By Steve Oppenheimer
Readers of this magazine are, in general, an exceptional group of people. According to our surveys, most EM readers are well educated, and many of you have achieved at least some success in your businesses, music related or not. Given the magazine’s subject matter, it’s reasonable to conclude that most of you have musical talent and an above-average affinity for technology. And obviously you have great taste in magazines!
Much of what is good in your musical life probably happened partly because of your own hard work and partly because people helped you. Perhaps family, friends, teachers, or local musicians supported your musical aspirations, helped you get started, and showed you the ropes. Someone showed you how to play a simple tune, helped your first band land its maiden gig, and urged you to get started in recording. Friends and mentors explained the basics of stagecraft, showed you how to wire your studio or stage rig, and turned you on to EM. Those mentors and supporters may have had a variety of motives, but in many cases they helped simply because they felt it was the right thing to do. Most likely they remembered people who helped them along their way.
The best way to thank your benefactors – besides saying thanks privately and occasionally crediting them publicly – is by helping others. In addition to your experience with music technology, you undoubtedly have other useful skills. Use them to help someone else in your community.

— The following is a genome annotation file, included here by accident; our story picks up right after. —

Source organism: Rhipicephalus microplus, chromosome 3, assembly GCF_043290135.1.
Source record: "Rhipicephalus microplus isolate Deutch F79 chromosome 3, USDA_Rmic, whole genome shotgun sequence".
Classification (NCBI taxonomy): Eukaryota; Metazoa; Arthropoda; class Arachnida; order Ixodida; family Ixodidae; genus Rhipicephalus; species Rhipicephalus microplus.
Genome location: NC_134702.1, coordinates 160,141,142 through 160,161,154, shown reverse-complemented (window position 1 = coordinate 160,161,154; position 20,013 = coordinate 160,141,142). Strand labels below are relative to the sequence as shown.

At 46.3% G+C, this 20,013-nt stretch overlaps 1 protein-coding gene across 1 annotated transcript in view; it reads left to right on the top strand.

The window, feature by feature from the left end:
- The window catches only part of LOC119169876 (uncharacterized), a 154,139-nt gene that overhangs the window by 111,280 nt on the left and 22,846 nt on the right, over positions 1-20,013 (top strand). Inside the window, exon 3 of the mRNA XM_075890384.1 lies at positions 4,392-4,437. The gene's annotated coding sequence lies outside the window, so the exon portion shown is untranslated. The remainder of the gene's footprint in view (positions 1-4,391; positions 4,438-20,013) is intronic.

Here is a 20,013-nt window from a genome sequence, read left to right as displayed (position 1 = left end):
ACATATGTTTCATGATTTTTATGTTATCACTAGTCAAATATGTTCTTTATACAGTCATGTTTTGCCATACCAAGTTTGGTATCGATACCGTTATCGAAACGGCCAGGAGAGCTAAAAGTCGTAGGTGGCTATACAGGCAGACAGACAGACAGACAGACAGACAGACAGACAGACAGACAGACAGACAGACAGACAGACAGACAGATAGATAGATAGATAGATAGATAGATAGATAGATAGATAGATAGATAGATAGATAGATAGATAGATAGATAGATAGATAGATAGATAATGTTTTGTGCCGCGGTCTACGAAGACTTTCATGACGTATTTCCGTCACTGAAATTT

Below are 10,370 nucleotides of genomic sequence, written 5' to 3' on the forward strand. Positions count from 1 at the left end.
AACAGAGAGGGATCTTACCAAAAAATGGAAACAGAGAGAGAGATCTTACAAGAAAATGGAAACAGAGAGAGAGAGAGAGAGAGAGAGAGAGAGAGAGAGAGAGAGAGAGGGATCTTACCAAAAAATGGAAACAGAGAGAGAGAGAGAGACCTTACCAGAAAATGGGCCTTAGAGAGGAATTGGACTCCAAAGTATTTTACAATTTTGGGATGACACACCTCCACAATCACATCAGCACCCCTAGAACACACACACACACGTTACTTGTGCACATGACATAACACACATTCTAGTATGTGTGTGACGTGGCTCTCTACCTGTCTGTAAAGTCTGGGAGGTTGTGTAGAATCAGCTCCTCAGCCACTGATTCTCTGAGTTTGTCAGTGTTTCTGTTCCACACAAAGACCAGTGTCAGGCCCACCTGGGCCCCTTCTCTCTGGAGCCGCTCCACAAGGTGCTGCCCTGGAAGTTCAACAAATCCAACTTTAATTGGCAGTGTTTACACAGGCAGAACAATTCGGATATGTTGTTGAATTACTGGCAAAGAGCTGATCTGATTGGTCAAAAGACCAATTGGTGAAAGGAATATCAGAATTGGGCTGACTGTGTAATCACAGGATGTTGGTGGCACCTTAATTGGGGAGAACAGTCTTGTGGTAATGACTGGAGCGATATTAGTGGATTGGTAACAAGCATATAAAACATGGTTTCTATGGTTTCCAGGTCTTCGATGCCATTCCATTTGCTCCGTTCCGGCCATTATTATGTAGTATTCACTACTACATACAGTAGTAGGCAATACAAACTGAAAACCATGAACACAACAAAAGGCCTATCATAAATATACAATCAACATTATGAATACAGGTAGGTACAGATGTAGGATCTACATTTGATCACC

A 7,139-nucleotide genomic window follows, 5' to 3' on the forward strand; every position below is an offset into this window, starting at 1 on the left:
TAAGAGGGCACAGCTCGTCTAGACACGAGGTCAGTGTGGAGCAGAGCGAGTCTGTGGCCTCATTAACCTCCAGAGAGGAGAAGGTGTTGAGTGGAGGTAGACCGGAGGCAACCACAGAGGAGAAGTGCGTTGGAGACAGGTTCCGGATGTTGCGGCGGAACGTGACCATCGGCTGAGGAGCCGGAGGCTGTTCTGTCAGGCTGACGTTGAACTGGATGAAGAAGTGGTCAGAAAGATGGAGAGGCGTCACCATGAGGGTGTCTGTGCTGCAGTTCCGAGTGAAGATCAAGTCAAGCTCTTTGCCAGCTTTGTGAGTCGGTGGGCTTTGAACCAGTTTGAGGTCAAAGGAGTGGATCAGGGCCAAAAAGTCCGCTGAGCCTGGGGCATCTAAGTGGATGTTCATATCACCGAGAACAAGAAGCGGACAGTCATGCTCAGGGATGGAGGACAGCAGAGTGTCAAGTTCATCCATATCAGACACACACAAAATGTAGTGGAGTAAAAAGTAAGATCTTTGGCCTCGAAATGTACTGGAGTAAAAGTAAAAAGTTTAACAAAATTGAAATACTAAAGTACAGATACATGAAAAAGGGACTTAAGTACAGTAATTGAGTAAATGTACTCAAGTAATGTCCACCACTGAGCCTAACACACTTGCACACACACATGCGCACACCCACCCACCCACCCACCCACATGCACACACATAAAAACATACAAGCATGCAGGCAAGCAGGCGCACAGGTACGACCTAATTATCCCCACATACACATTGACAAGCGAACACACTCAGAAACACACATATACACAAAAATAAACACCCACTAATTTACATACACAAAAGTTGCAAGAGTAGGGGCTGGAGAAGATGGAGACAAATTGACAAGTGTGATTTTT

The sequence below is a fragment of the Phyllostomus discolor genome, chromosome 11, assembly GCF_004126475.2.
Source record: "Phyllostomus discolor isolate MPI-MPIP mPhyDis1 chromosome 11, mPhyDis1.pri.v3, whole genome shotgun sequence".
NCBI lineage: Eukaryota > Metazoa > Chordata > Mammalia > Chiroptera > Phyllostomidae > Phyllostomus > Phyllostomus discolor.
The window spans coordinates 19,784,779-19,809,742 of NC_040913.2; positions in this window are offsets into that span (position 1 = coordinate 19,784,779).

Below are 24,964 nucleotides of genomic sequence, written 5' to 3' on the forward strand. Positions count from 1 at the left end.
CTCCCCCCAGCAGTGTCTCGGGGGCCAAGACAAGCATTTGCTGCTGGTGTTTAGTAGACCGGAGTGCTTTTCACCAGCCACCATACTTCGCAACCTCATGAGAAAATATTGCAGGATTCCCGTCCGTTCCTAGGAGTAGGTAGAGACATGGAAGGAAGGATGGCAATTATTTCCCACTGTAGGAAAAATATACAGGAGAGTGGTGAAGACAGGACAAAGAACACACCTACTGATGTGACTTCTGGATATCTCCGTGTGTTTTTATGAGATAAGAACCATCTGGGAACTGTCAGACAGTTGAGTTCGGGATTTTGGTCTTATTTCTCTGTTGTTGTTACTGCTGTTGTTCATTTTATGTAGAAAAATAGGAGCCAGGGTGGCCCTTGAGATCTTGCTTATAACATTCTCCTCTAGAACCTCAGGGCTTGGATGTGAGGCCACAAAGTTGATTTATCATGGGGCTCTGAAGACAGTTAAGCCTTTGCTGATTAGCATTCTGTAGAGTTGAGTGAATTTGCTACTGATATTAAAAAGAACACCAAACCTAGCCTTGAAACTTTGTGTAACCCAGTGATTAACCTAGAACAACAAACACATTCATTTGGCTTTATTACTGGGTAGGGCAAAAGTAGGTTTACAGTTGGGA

You can contribute money, of course. Sometimes just 10 or 20 bucks can make a big difference to a music program or a nonprofit organization. But donating your time is even cooler. America’s greatest strength is arguably its citizens’ willingness to volunteer for good causes.
Therefore, I urge you to get involved in something that benefits society, whether music-related or not. Think about your interests and use your skills, or learn new ones, for a good cause. You can make a difference by playing occasional free gigs for charity events, which is something all bands should do. But you can go beyond that. Your recording skills or live-sound engineering skills could be useful to a charitable organization. (I found I could contribute significantly in that way.) Perhaps you can find ways to use design skills you acquired when creating your Web site.
Of course, you can work on big social issues like feeding the hungry, but you also can improve your community in more subtle ways. You don’t have to join an organization to show a child how to tune a guitar, help a senior citizen or disabled person learn to use a computer, or teach a band that is eager to improve how to polish its act. Just pass the knowledge on.
Yes, you will encounter frustrations, even when helping people who sought your help. But your contributions can be far more important than you realize. And you can’t beat the “job” satisfaction; in my experience, the good you do will indeed come back to you tenfold.